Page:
The W85 was a thermonuclear warhead developed by the United States of America to arm the Pershing II missile. It had a variable yield— often referred to as "dial-a-yield" — which could be set between 5 and 80 kilotons.
Overview[edit | edit source]
The Pershing Ia missile was armed with a 400 kiloton W50 warhead. By the early 1970s it was clear that this was far too large to allow the missile to be used as a tactical nuclear weapon — by this time 400 kt was larger than most strategic warheads. The Pershing II had a high accuracy maneuverable reentry vehicle (MARV), equipped with a radar terminal guidance system and carrying a low yield W85 warhead. Like many US nuclear weapons, it was a development of the B61 nuclear bomb - in this case, a modification of the Mod 3/4 design.
After the Pershing missiles were scrapped, all 120 of the W85 warheads produced were modified into B61 bombs, in this case the B61-10 free-fall weapon.
Specifications[edit | edit source]
The W85 was a cylinder 13 inches (33 cm) in diameter and 42 inches (110 cm) long. The warhead weighed 880 pounds (400 kg). It had a variable yield from 5 to 80 kilotonnes of TNT (21 to 335 TJ).
Effects[edit | edit source]
Assuming a detonation on the surface at the maximum 50 kt yield, W85 would result in a fireball 160 metres (525 feet) across lasting just over one second. The radiated heat would be sufficient to cause lethal burns to any unprotected person within 3.4 kilometres (2.1 mi). Blast effects would be sufficient to collapse most residential and industrial structures within a 2.7-kilometre (1.7 mi) radius; within 1-kilometre (0.62 mi) virtually all above-ground structures would be destroyed and blast effects would inflict near 100% fatalities. Within 1.8 kilometres (1.1 mi) a 500 rem dose of ionising radiation would be received by the average person, sufficient to cause a 50% to 90% casualty rate - though it is unlikely that anyone would live to suffer the ill effects of this radiation given the thermal and blast effects at this distance.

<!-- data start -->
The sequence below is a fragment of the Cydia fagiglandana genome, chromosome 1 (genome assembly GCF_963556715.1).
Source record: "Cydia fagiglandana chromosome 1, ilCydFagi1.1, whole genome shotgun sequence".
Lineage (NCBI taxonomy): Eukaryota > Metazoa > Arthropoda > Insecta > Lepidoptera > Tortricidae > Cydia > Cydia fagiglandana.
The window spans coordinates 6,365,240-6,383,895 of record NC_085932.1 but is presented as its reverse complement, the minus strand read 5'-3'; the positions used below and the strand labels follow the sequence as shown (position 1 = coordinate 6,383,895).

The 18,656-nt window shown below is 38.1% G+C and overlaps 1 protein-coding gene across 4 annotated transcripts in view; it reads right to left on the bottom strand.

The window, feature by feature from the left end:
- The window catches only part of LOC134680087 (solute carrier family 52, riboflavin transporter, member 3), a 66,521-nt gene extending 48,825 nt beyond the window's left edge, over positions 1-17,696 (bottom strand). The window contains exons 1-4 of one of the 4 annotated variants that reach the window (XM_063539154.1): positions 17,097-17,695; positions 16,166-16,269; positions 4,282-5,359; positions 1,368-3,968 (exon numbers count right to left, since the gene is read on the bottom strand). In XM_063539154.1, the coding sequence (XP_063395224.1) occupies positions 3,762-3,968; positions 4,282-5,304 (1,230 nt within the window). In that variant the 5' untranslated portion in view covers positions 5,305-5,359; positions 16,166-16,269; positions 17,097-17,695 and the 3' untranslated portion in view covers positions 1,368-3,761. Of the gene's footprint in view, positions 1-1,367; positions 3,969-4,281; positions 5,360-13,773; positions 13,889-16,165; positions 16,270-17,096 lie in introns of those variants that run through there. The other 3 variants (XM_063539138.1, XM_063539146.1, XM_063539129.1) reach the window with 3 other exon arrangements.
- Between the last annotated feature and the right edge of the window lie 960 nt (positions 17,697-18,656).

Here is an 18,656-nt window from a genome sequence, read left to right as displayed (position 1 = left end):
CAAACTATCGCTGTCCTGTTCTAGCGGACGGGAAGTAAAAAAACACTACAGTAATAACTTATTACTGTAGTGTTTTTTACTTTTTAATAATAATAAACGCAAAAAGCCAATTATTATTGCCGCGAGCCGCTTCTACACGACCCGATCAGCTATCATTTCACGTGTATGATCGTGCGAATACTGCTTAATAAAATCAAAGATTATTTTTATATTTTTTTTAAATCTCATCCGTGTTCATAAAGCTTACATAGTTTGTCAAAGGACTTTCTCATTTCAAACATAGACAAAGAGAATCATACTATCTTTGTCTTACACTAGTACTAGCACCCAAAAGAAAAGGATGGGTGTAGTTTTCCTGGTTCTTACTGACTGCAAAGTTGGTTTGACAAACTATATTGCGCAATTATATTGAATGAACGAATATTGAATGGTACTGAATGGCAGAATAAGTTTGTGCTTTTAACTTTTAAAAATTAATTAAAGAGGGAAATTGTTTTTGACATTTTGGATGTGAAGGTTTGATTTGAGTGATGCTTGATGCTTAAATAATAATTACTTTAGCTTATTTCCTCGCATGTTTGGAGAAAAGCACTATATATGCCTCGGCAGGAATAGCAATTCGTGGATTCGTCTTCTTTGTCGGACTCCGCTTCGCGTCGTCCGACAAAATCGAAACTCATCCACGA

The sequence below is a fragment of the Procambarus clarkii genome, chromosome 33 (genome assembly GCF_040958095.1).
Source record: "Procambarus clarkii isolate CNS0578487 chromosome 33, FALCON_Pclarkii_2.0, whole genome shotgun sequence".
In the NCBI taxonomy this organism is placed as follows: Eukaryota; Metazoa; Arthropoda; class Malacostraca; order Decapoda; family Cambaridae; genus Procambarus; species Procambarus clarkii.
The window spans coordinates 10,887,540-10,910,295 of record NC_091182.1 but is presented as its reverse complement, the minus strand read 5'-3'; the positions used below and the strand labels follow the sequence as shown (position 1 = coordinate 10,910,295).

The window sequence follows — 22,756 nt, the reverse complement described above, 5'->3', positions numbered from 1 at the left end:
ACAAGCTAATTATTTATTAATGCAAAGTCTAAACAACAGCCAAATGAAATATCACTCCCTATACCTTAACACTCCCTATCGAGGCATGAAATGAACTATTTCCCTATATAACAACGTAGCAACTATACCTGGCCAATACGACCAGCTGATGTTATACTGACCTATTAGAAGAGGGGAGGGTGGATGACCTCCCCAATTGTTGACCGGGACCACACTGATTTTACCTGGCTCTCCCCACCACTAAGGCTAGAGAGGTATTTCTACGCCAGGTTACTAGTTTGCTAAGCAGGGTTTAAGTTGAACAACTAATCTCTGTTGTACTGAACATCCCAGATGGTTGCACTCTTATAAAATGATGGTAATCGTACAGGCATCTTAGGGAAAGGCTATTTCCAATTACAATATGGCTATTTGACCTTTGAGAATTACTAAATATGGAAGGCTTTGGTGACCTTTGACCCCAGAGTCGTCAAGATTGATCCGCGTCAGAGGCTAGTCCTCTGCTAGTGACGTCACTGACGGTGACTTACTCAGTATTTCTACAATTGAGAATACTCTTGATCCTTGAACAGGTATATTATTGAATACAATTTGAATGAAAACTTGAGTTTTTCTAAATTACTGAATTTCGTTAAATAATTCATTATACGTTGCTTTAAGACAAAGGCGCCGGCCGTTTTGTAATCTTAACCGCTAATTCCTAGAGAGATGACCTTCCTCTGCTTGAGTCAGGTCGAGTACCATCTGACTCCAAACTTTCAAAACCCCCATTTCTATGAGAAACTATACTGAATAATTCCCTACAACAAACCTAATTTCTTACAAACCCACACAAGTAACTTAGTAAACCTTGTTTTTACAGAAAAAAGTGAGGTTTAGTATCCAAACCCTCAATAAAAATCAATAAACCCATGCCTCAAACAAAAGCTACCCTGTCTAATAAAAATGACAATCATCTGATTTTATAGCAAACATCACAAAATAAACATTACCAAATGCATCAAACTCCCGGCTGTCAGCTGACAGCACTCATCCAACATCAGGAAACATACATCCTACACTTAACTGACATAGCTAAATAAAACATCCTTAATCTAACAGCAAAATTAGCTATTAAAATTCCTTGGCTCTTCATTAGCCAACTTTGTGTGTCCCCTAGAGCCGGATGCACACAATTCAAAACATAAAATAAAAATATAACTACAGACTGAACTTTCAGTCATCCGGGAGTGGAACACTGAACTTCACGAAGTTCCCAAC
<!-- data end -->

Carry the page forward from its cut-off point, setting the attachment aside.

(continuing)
Significant amounts of nuclear fallout would be created and dispersed into the atmosphere.
It is worth noting that even this small tactical warhead was considerably more powerful than the weapons used in the atomic bombings of Hiroshima and Nagasaki combined.
See also[edit | edit source]
- W25 - small yield warhead used in AIR-2 Genie air-to-air missile
- W54 - very small yield warhead, one of the smallest warheads built
- B61 - basis for most US weapons today
- B61 Family - overview of bombs derived from the B61 bomb.
- W80 - warhead which armed nuclear cruise missiles
- W81 - development of the W61 for the Navy's Standard missile
- W84 - similar development for the Air Force's aborted GLCM missile
- W88 - warhead in the Trident missile
References[edit | edit source]
- http://www.nuclearweaponarchive.org/Usa/Weapons/Allbombs.html, accessed Oct 2, 2006
- http://www.nuclearweaponarchive.org/Usa/Weapons/B61.html, accessed Oct 2, 2006
- http://www.globalsecurity.org/wmd/systems/b61.htm, accessed Oct 2, 2006
- The B61 family of bombs, Robert Norris The Bulletin of the Atomic Scientists
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